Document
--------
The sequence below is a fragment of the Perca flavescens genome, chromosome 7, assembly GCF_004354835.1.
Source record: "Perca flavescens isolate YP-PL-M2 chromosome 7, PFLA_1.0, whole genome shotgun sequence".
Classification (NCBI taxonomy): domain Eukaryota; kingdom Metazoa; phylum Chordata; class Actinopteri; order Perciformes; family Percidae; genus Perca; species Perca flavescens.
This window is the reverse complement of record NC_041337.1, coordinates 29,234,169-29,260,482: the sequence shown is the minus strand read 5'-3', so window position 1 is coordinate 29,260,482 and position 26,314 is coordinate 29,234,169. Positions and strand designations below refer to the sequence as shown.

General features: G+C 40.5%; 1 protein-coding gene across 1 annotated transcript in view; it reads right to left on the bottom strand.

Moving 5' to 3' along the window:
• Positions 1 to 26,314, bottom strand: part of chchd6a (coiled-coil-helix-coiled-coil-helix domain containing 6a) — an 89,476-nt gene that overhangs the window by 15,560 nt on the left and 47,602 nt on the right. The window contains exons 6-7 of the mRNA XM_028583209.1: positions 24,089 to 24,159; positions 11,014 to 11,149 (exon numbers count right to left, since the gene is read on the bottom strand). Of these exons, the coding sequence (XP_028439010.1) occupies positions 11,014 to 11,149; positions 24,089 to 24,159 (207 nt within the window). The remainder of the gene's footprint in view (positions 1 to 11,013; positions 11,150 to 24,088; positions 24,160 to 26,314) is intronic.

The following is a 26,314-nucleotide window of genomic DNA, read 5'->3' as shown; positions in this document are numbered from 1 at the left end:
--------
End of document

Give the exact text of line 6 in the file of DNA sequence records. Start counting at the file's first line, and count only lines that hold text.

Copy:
Moving 5' to 3' along the window: